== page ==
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The Michigan Legislature is moving quickly on a bill that would give charter schools access to so-called regional enhancement property taxes. This is a fair measure that would help stop the treatment of charter school students as second-class citizens.

Despite the uproar over charters in this state — fueled largely by the teachers union — these schools are still public schools that survive on public dollars. While we’re not thrilled with the concept of these regional millages in the first place, if intermediate school districts’ residents approve them, all public school students should benefit.

That’s only fair.

We cautioned Wayne County residents last November against passing a sizable regional tax hike. But they did. And now more than 56,000 charter school students won’t see any of that funding unless the law is changed.

Many voters (especially parents of school-aged children) who supported the measure likely believed charter schools would also have a share of the additional per-pupil funding. The millage was sold to families and voters as benefiting “each individual school district.” Well, it didn’t.

The bill, sponsored by Sen. Dave Hildenbrand, R-Lowell, has already passed the full Senate, after being introduced in September. It’s now headed to the House and the Education Reform Committee will take it up.

Hildenbrand tackled the issue because of the 14,000 charter school students in Kent County who don’t get any of the dollars generated by the enhancement tax there.

“They’re not receiving the same resources as other public school students in our county,” Hildenbrand has said.

For those concerned the bill would apply retroactively to existing millages, they can rest assured. As it’s written now, it would be applicable only to future tax proposals or renewals of current ones.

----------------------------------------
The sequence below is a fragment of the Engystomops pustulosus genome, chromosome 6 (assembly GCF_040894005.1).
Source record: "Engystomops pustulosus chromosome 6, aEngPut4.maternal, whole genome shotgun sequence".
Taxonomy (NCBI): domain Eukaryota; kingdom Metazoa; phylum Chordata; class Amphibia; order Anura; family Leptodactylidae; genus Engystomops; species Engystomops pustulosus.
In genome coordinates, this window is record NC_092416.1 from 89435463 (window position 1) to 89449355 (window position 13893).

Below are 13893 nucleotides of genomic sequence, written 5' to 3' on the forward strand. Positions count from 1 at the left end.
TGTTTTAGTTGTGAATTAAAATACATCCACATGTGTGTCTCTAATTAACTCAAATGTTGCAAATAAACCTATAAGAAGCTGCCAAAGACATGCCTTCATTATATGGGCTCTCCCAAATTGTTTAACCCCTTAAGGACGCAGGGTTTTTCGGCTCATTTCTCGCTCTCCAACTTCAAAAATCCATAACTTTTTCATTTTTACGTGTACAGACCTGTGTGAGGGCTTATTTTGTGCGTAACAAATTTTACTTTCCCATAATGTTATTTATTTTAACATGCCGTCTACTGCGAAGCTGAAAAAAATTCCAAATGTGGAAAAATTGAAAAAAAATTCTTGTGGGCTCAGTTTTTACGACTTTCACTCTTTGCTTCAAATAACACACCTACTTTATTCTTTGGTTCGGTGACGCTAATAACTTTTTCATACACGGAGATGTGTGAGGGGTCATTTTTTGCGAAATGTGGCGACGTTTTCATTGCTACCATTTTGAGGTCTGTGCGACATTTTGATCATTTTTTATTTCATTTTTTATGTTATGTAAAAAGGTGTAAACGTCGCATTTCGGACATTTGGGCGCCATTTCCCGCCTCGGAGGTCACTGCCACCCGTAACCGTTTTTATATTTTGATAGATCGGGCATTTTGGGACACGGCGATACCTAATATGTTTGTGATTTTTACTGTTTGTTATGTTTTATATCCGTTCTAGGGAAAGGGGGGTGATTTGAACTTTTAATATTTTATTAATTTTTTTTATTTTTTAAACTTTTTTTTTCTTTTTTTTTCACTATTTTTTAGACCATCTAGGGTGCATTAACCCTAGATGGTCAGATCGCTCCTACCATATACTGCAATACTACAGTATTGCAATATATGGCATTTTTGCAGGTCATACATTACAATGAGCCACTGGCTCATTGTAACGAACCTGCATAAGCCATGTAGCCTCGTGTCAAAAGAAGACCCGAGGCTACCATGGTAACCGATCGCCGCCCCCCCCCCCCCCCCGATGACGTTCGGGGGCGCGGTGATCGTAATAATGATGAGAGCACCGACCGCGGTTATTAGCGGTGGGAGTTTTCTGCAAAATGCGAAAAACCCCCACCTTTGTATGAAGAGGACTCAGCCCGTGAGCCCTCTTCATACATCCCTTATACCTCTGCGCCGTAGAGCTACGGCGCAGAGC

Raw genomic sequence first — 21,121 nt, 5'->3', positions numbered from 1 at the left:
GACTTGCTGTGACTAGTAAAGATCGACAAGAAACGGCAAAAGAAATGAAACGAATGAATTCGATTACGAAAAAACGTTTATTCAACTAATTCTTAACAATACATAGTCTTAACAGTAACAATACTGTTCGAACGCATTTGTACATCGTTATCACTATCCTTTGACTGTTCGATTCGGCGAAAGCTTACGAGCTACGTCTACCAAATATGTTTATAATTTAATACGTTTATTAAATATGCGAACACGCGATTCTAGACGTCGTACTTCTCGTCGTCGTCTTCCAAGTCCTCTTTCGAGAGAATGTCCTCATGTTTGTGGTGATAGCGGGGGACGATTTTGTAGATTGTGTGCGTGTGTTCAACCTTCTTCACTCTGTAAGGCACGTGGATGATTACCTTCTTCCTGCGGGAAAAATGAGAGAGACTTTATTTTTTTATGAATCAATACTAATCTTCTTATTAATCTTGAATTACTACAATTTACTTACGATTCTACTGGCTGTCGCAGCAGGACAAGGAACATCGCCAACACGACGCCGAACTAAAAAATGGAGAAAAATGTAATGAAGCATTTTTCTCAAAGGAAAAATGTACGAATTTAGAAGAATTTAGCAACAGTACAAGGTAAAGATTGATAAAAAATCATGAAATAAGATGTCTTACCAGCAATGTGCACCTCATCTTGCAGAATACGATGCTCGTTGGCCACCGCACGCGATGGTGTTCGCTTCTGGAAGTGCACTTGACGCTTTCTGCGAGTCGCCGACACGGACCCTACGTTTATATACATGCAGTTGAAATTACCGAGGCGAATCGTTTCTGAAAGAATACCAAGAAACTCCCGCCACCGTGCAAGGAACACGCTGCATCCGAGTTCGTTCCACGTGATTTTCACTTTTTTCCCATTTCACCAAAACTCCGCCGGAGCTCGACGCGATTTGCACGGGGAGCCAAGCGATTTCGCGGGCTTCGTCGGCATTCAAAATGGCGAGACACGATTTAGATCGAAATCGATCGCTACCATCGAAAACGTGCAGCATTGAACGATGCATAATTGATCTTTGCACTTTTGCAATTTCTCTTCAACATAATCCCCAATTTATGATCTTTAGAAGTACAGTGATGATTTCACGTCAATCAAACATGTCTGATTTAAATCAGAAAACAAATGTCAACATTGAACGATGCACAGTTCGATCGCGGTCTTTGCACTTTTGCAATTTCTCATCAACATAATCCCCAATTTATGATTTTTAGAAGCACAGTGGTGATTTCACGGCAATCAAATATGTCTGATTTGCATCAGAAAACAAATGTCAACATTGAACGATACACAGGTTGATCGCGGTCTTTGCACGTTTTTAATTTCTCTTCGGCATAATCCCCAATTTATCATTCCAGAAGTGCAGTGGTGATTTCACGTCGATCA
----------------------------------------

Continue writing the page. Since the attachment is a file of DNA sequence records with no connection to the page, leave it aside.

Wayne County voters in 2016 approved a six-year $80 million tax. Six counties currently have a regional school tax, but many others are contemplating them, and that’s why the charter school lobby is pushing to get this done now. In addition to Wayne and Kent, Kalamazoo, Midland, Monroe and Muskegon counties have approved the extra tax.

Some Democrats are going overboard in their criticism of the legislation. For instance, Sen. Curtis Hertel Jr., D-East Lansing, said the bill would be “stealing from our public schools.”

That’s far-fetched. To assuage such fears, though, the House should spell out that the bill would apply only to new measures — not retroactively. Some critics don’t think it is clear enough.

According to a Senate Fiscal Agency analysis, if the bill were applied retroactively, in Wayne County, the $376 per pupil funding that traditional public school students are getting would be reduced to $287 with the 56,000 charter students included.

And if the legislation becomes law, future proposals could factor in the number of charter students when asking voters for funding.

This is a fair proposal and would help ensure funding parity for all public school students.

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